Gratitude is the mother of WhereWeGoNow. As I healed from my diagnosis, mastectomy and reconstructive surgeries, it was gratitude that pulled me up and through the emotional turmoil. It was gratitude that revealed the gifts of cancer and helped me absorb the losses. It was gratitude that inspired me to create a community for other survivors to share our new normal lives beyond cancer.
Gratitude also made me a compulsive thank you letter writer. I’m not talking about polite thank you notes written from social obligation. Oh no, I‘m talking about raw, openly emotional missives from the heart. I had to let these very special people know I couldn’t have done it without them.
Probably because they came from the heart, these letters always made me feel vulnerable and I usually put off sending them for days after they were written. To a person, however, the response was always kind, appreciative and truly touching. What really struck me in fact was how happy they were to hear from me, which I really never expected.
Last May I wrote an email to a very special medical professional who gave me incredible support and guidance. She responded, telling me how happy she was to hear from me, especially as she was now struggling with career decisions.
Last week she sent me an email saying it was her turn to thank me. My earlier email had helped crystalize for her what she loved doing and she set about getting back to it. Now, she was happy to report that she was back on track and happily pursuing her passion.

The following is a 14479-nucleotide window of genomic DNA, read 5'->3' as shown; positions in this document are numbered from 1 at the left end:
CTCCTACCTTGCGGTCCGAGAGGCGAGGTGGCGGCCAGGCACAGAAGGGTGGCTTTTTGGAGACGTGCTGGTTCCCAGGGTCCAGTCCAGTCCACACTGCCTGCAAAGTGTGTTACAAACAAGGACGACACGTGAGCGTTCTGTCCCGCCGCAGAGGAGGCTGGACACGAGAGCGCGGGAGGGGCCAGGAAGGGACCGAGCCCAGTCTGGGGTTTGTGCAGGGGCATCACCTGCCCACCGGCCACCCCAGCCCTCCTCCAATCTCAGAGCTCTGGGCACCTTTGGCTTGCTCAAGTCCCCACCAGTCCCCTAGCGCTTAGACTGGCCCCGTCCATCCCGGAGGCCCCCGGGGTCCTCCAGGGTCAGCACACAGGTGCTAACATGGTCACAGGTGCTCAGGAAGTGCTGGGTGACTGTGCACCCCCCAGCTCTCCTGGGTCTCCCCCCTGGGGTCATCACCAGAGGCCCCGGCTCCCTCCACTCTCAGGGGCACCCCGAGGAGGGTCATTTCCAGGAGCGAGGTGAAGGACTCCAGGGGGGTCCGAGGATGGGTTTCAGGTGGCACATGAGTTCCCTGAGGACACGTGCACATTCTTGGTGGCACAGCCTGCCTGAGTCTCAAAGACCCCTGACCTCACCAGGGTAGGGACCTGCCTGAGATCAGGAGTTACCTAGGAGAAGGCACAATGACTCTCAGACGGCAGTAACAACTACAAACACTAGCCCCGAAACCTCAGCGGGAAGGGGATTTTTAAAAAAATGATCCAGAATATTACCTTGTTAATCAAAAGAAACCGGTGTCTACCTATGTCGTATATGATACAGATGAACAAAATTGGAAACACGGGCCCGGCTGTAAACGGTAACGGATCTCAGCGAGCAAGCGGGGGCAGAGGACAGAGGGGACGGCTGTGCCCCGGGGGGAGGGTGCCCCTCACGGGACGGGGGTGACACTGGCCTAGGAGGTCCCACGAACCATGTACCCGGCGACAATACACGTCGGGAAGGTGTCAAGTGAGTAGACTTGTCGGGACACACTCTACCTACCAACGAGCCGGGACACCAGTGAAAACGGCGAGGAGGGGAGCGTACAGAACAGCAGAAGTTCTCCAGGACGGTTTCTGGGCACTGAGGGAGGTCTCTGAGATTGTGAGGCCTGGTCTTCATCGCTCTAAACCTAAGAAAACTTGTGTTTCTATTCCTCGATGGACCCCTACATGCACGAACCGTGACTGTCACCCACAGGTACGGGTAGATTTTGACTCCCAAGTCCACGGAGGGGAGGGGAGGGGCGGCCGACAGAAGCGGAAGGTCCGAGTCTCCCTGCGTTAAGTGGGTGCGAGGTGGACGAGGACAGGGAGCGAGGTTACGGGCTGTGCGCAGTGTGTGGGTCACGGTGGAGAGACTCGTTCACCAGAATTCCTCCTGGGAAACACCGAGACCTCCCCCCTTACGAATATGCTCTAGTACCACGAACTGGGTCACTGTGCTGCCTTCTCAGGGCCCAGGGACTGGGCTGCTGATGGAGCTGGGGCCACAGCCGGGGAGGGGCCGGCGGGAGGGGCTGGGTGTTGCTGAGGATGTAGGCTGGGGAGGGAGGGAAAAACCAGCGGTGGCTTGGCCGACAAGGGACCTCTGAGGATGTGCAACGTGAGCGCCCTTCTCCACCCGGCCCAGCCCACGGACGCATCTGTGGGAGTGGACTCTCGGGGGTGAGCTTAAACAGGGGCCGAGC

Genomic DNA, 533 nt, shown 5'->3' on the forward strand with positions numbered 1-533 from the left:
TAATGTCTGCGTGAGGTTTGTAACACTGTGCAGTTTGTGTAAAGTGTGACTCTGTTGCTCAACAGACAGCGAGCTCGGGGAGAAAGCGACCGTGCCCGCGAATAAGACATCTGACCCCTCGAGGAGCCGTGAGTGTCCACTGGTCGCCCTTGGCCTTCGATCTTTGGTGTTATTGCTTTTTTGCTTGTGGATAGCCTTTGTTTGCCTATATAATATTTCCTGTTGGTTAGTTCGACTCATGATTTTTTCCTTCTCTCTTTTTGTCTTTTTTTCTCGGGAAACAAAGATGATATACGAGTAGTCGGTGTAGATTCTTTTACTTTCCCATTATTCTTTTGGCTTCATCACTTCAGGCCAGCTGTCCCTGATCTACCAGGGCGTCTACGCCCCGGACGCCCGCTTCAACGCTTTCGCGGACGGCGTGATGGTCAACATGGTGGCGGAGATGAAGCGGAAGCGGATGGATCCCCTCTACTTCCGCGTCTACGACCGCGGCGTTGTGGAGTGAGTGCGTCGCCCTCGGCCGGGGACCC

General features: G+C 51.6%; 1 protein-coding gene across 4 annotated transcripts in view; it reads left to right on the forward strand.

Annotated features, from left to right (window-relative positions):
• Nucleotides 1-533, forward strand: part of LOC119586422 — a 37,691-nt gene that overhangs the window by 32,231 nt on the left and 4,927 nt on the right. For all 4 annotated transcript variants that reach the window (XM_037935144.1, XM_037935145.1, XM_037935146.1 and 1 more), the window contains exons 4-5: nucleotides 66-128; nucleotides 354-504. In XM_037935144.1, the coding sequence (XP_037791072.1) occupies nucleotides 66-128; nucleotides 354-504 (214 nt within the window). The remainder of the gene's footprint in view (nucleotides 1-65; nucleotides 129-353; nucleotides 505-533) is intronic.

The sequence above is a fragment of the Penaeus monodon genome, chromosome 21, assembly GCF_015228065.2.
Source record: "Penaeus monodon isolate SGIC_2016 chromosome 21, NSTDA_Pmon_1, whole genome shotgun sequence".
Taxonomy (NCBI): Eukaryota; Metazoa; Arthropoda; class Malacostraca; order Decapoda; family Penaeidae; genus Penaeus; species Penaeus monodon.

Her email brought tears to my eyes. Before I sent my email, I struggled with insecurity and was uncomfortable reaching out to her. Now, she was thanking me for inspiring her to follow her heart and find joy again in her career. My gratitude had come full circle.
Is there someone who made a real difference in your healing? Have you ever told them how much they mean to you? Does their impact on your healing inspire you to give back to others? If so, I’ll leave you with an inspiring quote I love:
As we express our gratitude, we must never forget that the highest appreciation is not to utter words, but to live by them. John F. Kennedy
Survival > Existence,
Debbie – sorry I’m just getting to your Mindful Monday post on Tuesday night, but what a beautiful post! Many patients are thankful and appreciative – it shows in their eyes and their hugs. But the written words are what often bring me to tears – tears of appreciation and gratitude that I was able to make a difference in their lives. Gratitude does definitely come full circle, and thank you putting into writing what I often feel.
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